In the materialistic Eighties, interest in Blake dwindled, but it has now come galloping back to the fore. A number of venerable Blakeans like Adrian Mitchell, Allen Ginsberg and Mike Westbrook have simply been rediscovered. Others, like the artist Stan Peskett, have come to Blake late in life. Peskett has recently been painting Blake-influenced murals in public areas of Peckham where Blake lived (and saw angels) as a child. But Blake has always remained a presence in the life of jazzman Mike Westbrook. "As you get older, Blake seems more and more relevant," he observes. His former collaborator, Adrian Mitchell, has re-written his Seventies play Tyger as Tyger Too. He has sharpened some satiric aspects to attack the likes of "Damien Hirst and other glorifiers of death" in the sepulchral new figure of Gloat, who manages to "pickle Blake and his wife, though they come back to life".

Mitchell is drawn to the childlike, sunny-side-up aspects of Blake, but Blake is not all nurses' songs and flower power. Some of his darker poems and more striking prints have a disturbing quality; his image of the spirit of a flea has an almost Kafkaesque tinge to it. The whole notion of "cleansing the doors of perception" is a Blakean adage taken up and partially distorted by drug culture. Tim Heath, who has set up a design company in Blake's former dingy lodgings (now in a street full of expensive designer-wear stores) to finance a "centre for the dissenting imagination", occasionally turns over his business premises for exhibitions of specially-commissioned pieces. One exhibition - of artists' genitalia (Blake was particular in his pursuit of sexual liberation) - caused a furore among the more staid Blakeans, and a planned next exhibition of "the gift of depression" is hardly likely to endear him to Mitchell and his "I think some art is harmful but I'm not into censorship" stance.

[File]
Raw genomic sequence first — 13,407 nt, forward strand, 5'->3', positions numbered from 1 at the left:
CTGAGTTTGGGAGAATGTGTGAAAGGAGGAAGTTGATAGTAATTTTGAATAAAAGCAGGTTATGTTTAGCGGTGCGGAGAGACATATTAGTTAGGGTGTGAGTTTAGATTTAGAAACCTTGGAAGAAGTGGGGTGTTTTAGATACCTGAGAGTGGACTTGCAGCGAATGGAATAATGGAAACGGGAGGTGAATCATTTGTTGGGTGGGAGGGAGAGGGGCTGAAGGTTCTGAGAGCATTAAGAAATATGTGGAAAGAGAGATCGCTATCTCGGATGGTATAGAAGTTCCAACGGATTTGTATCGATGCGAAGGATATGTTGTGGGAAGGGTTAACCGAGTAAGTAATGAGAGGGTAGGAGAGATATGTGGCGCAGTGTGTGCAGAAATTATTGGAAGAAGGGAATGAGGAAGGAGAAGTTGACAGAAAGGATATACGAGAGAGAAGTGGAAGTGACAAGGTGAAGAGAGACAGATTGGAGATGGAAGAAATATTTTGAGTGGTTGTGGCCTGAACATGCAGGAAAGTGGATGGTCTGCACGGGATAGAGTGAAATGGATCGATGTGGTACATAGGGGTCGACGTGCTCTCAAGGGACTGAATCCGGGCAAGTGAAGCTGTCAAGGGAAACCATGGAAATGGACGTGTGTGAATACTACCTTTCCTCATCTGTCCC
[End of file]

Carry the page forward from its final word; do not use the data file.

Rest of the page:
Last year, after releasing his album of Blake songs, Jah Wobble made a pilgrimage to the Blake House - a journey that Ginsberg never got around to making himself. Ginsberg had talked about Blake with his friend Johnny Depp and it was therefore no surprise to find Depp cast as "William Blake" in Jim Jarmusch's film Dead Man, in which a 19th-century Native American becomes convinced that the listless Depp is the fettered soul of the great bard, whom he must help to die. Jarmusch, too, was a friend of Ginsberg and the Dead Man Website has directed a legion of teenagers towards non- schoolroom Blakean culture.

From anti-establishment rockers The Fugs to the former chairman of British Rail, Sir Peter Parker (patron of the Blake Society), the admirers of Blake are varied indeed. But "Blake's wings are broad enough to stand it," says Adrian Mitchell, using a suitably angelic metaphor.

Stan Peskett is perhaps the most eloquent of all when it comes to Blake's modern appeal in the age of Baudrillard ("culture is the consumption of symbols"). "We're living in similar times to Blake, with a new industrial revolution about to kick in. He was a media frontiersman long before people could even imagine it, and he would have been there on the Net, devising metaphors and symbols."